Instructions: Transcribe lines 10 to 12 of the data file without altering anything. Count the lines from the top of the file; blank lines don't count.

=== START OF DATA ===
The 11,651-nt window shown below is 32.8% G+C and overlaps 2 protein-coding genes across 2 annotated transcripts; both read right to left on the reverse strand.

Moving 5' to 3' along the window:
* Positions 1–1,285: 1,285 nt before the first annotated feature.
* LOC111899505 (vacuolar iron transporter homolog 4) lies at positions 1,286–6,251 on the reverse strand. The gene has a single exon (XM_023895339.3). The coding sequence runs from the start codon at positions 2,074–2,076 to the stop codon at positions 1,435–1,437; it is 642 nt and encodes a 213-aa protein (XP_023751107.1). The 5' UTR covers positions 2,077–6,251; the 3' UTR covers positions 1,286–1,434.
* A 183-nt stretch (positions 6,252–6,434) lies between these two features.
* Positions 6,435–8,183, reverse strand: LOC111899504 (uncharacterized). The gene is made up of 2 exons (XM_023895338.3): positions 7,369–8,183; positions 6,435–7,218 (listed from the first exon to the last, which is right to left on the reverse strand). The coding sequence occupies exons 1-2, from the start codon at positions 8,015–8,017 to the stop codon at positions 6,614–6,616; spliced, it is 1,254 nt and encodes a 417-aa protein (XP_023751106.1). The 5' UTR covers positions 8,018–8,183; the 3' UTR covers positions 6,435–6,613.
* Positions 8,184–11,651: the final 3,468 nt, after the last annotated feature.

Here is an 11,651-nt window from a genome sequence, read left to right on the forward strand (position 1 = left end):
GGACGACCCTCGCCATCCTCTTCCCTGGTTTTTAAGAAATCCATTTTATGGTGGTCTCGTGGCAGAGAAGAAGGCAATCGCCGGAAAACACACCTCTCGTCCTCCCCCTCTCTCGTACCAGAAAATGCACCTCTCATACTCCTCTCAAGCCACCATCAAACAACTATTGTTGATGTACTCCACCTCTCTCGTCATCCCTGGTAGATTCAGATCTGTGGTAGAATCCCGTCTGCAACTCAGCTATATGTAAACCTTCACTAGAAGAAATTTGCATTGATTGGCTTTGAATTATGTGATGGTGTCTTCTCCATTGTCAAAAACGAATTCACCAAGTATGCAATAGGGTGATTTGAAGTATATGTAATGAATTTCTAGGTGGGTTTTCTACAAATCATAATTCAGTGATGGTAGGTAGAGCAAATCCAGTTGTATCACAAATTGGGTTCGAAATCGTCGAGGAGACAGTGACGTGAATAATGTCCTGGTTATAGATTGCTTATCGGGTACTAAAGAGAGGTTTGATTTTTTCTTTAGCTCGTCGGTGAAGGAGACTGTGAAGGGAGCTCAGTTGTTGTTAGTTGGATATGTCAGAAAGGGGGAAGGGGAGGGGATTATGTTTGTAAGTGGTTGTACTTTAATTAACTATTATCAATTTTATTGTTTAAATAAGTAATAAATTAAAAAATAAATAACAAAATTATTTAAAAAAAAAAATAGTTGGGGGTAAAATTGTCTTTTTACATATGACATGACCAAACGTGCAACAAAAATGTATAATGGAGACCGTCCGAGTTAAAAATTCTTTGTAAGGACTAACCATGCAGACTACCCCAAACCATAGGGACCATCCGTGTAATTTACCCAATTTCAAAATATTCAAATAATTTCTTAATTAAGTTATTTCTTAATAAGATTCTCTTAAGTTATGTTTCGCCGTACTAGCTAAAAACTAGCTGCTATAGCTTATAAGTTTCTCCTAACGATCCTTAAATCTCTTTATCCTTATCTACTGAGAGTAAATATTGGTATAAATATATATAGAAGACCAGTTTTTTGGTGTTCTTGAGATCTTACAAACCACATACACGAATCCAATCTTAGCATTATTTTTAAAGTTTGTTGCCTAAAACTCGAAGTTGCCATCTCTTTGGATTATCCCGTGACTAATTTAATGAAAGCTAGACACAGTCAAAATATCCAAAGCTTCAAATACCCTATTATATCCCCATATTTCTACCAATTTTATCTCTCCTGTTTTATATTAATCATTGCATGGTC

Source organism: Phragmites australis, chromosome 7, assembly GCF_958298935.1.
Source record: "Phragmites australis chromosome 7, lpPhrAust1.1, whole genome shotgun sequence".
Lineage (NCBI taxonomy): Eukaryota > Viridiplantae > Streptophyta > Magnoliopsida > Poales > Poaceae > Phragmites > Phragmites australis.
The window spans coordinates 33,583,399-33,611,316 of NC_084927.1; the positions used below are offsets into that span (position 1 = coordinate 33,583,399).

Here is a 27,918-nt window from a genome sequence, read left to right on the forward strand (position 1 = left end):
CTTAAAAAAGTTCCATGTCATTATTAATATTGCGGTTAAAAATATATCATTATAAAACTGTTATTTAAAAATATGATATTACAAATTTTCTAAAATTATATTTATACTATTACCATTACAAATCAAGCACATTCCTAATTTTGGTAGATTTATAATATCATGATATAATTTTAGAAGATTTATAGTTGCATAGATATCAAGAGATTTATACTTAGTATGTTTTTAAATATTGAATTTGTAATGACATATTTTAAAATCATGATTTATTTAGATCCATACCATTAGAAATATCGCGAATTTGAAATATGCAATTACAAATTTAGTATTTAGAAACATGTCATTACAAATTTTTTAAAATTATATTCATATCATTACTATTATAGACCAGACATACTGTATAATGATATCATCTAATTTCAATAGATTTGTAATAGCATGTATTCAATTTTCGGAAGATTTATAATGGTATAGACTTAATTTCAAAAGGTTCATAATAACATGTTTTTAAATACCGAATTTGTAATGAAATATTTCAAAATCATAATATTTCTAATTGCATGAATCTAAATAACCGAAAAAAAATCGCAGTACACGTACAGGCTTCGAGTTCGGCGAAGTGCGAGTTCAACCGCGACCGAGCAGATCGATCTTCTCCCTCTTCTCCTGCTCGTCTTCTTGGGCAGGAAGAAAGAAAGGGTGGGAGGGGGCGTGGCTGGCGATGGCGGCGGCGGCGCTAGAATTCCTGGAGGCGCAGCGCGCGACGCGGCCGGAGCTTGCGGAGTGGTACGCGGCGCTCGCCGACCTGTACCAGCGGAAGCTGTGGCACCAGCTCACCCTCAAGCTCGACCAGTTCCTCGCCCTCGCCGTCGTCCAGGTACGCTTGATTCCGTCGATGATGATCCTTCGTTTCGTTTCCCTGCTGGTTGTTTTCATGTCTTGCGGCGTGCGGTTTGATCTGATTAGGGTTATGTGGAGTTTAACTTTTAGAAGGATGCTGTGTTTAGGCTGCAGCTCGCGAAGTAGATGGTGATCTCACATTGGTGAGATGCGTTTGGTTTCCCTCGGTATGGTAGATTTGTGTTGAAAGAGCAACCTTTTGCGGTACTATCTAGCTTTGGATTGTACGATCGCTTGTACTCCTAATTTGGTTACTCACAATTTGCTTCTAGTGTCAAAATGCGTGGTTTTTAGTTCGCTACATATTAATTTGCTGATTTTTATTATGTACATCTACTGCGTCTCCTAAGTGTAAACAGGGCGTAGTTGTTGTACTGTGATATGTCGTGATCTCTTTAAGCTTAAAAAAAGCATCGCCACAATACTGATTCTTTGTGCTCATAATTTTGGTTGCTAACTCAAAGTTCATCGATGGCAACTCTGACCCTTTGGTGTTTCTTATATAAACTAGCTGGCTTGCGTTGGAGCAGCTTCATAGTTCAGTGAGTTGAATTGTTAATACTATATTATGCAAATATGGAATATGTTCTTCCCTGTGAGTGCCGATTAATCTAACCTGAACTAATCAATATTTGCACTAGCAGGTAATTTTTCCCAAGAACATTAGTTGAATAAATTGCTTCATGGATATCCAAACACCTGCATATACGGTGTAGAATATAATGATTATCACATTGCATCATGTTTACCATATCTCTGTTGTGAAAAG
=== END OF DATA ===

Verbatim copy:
Source organism: Phragmites australis, chromosome 7, assembly GCF_958298935.1.
Source record: "Phragmites australis chromosome 7, lpPhrAust1.1, whole genome shotgun sequence".
Lineage (NCBI taxonomy): Eukaryota > Viridiplantae > Streptophyta > Magnoliopsida > Poales > Poaceae > Phragmites > Phragmites australis.